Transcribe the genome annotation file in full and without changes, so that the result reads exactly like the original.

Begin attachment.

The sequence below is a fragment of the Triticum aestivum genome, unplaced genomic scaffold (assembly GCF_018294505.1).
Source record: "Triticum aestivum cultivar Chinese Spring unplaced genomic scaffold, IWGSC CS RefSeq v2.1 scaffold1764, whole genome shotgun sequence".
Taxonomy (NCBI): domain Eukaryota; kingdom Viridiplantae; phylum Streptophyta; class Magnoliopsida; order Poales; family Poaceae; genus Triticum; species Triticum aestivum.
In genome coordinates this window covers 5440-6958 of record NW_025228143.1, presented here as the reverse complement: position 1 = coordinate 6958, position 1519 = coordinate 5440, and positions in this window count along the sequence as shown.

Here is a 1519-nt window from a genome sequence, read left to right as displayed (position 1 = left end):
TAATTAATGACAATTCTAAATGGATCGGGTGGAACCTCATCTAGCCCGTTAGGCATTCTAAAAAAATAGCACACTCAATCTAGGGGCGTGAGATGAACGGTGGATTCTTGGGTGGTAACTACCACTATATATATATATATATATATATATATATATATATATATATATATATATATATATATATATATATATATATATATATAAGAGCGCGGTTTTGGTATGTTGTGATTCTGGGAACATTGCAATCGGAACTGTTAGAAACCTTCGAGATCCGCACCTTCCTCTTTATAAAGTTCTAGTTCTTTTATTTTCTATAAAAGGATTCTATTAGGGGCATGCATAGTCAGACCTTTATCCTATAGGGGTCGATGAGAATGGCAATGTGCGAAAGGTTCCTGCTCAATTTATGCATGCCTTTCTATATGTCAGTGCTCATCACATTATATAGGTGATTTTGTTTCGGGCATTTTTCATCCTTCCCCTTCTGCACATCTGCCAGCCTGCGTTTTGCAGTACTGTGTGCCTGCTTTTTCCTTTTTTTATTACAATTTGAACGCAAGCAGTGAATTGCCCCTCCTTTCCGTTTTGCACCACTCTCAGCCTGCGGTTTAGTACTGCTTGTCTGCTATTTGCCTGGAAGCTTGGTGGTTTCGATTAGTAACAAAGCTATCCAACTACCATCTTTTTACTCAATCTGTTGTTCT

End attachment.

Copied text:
The sequence below is a fragment of the Triticum aestivum genome, unplaced genomic scaffold (assembly GCF_018294505.1).
Source record: "Triticum aestivum cultivar Chinese Spring unplaced genomic scaffold, IWGSC CS RefSeq v2.1 scaffold1764, whole genome shotgun sequence".
Taxonomy (NCBI): domain Eukaryota; kingdom Viridiplantae; phylum Streptophyta; class Magnoliopsida; order Poales; family Poaceae; genus Triticum; species Triticum aestivum.
In genome coordinates this window covers 5440-6958 of record NW_025228143.1, presented here as the reverse complement: position 1 = coordinate 6958, position 1519 = coordinate 5440, and positions in this window count along the sequence as shown.

Here is a 1519-nt window from a genome sequence, read left to right as displayed (position 1 = left end):
TAATTAATGACAATTCTAAATGGATCGGGTGGAACCTCATCTAGCCCGTTAGGCATTCTAAAAAAATAGCACACTCAATCTAGGGGCGTGAGATGAACGGTGGATTCTTGGGTGGTAACTACCACTATATATATATATATATATATATATATATATATATATATATATATATATATATATATATATATATATATATATATATAAGAGCGCGGTTTTGGTATGTTGTGATTCTGGGAACATTGCAATCGGAACTGTTAGAAACCTTCGAGATCCGCACCTTCCTCTTTATAAAGTTCTAGTTCTTTTATTTTCTATAAAAGGATTCTATTAGGGGCATGCATAGTCAGACCTTTATCCTATAGGGGTCGATGAGAATGGCAATGTGCGAAAGGTTCCTGCTCAATTTATGCATGCCTTTCTATATGTCAGTGCTCATCACATTATATAGGTGATTTTGTTTCGGGCATTTTTCATCCTTCCCCTTCTGCACATCTGCCAGCCTGCGTTTTGCAGTACTGTGTGCCTGCTTTTTCCTTTTTTTATTACAATTTGAACGCAAGCAGTGAATTGCCCCTCCTTTCCGTTTTGCACCACTCTCAGCCTGCGGTTTAGTACTGCTTGTCTGCTATTTGCCTGGAAGCTTGGTGGTTTCGATTAGTAACAAAGCTATCCAACTACCATCTTTTTACTCAATCTGTTGTTCT